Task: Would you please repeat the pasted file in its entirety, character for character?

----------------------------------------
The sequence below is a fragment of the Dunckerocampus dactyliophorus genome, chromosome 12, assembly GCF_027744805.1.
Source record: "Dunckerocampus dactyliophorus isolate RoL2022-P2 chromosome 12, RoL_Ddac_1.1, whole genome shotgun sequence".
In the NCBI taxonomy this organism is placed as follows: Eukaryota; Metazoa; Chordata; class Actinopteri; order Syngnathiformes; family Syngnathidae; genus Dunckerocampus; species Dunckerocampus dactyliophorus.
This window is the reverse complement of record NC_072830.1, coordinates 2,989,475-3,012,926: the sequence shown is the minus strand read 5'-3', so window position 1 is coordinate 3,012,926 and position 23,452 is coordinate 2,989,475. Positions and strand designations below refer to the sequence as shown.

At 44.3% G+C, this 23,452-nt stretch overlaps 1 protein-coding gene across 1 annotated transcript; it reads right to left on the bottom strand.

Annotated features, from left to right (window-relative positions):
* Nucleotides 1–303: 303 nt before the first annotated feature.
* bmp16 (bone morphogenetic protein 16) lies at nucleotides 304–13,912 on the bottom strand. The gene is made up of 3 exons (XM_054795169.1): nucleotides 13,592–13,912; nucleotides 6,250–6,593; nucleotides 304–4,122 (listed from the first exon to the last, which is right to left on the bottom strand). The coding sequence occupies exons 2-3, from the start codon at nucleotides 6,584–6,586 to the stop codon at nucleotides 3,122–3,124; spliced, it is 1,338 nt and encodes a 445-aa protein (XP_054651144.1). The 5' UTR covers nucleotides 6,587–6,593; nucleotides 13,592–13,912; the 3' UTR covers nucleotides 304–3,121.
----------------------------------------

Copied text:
The sequence below is a fragment of the Dunckerocampus dactyliophorus genome, chromosome 12, assembly GCF_027744805.1.
Source record: "Dunckerocampus dactyliophorus isolate RoL2022-P2 chromosome 12, RoL_Ddac_1.1, whole genome shotgun sequence".
In the NCBI taxonomy this organism is placed as follows: Eukaryota; Metazoa; Chordata; class Actinopteri; order Syngnathiformes; family Syngnathidae; genus Dunckerocampus; species Dunckerocampus dactyliophorus.
This window is the reverse complement of record NC_072830.1, coordinates 2,989,475-3,012,926: the sequence shown is the minus strand read 5'-3', so window position 1 is coordinate 3,012,926 and position 23,452 is coordinate 2,989,475. Positions and strand designations below refer to the sequence as shown.

At 44.3% G+C, this 23,452-nt stretch overlaps 1 protein-coding gene across 1 annotated transcript; it reads right to left on the bottom strand.

Annotated features, from left to right (window-relative positions):
* Nucleotides 1–303: 303 nt before the first annotated feature.
* bmp16 (bone morphogenetic protein 16) lies at nucleotides 304–13,912 on the bottom strand. The gene is made up of 3 exons (XM_054795169.1): nucleotides 13,592–13,912; nucleotides 6,250–6,593; nucleotides 304–4,122 (listed from the first exon to the last, which is right to left on the bottom strand). The coding sequence occupies exons 2-3, from the start codon at nucleotides 6,584–6,586 to the stop codon at nucleotides 3,122–3,124; spliced, it is 1,338 nt and encodes a 445-aa protein (XP_054651144.1). The 5' UTR covers nucleotides 6,587–6,593; nucleotides 13,592–13,912; the 3' UTR covers nucleotides 304–3,121.